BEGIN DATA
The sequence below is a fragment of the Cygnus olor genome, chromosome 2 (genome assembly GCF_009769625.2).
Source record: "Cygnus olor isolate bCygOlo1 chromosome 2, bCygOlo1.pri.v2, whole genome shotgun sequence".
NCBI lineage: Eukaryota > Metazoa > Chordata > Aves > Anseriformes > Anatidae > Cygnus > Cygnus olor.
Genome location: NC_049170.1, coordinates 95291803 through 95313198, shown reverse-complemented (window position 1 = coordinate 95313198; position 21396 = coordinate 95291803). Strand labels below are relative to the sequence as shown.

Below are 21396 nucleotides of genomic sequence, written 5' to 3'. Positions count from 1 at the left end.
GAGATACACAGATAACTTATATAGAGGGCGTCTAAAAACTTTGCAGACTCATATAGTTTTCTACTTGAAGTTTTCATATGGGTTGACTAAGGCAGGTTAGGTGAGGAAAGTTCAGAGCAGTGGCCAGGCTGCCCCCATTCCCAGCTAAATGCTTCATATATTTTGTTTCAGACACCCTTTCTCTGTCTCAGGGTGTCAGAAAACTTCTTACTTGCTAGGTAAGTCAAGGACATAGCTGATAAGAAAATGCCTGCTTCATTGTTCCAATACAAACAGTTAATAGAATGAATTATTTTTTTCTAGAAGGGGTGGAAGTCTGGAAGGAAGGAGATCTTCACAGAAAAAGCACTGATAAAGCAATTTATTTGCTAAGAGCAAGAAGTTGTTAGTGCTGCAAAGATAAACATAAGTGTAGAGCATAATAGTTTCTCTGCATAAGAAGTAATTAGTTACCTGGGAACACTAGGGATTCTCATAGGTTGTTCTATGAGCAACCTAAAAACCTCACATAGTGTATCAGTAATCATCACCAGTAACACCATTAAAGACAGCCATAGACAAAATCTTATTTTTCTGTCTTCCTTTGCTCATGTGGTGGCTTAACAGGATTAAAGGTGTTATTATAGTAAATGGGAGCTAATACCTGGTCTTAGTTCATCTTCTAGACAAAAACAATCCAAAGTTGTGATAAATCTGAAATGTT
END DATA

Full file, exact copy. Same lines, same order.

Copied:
The sequence below is a fragment of the Cygnus olor genome, chromosome 2 (genome assembly GCF_009769625.2).
Source record: "Cygnus olor isolate bCygOlo1 chromosome 2, bCygOlo1.pri.v2, whole genome shotgun sequence".
NCBI lineage: Eukaryota > Metazoa > Chordata > Aves > Anseriformes > Anatidae > Cygnus > Cygnus olor.
Genome location: NC_049170.1, coordinates 95291803 through 95313198, shown reverse-complemented (window position 1 = coordinate 95313198; position 21396 = coordinate 95291803). Strand labels below are relative to the sequence as shown.

Below are 21396 nucleotides of genomic sequence, written 5' to 3'. Positions count from 1 at the left end.
GAGATACACAGATAACTTATATAGAGGGCGTCTAAAAACTTTGCAGACTCATATAGTTTTCTACTTGAAGTTTTCATATGGGTTGACTAAGGCAGGTTAGGTGAGGAAAGTTCAGAGCAGTGGCCAGGCTGCCCCCATTCCCAGCTAAATGCTTCATATATTTTGTTTCAGACACCCTTTCTCTGTCTCAGGGTGTCAGAAAACTTCTTACTTGCTAGGTAAGTCAAGGACATAGCTGATAAGAAAATGCCTGCTTCATTGTTCCAATACAAACAGTTAATAGAATGAATTATTTTTTTCTAGAAGGGGTGGAAGTCTGGAAGGAAGGAGATCTTCACAGAAAAAGCACTGATAAAGCAATTTATTTGCTAAGAGCAAGAAGTTGTTAGTGCTGCAAAGATAAACATAAGTGTAGAGCATAATAGTTTCTCTGCATAAGAAGTAATTAGTTACCTGGGAACACTAGGGATTCTCATAGGTTGTTCTATGAGCAACCTAAAAACCTCACATAGTGTATCAGTAATCATCACCAGTAACACCATTAAAGACAGCCATAGACAAAATCTTATTTTTCTGTCTTCCTTTGCTCATGTGGTGGCTTAACAGGATTAAAGGTGTTATTATAGTAAATGGGAGCTAATACCTGGTCTTAGTTCATCTTCTAGACAAAAACAATCCAAAGTTGTGATAAATCTGAAATGTT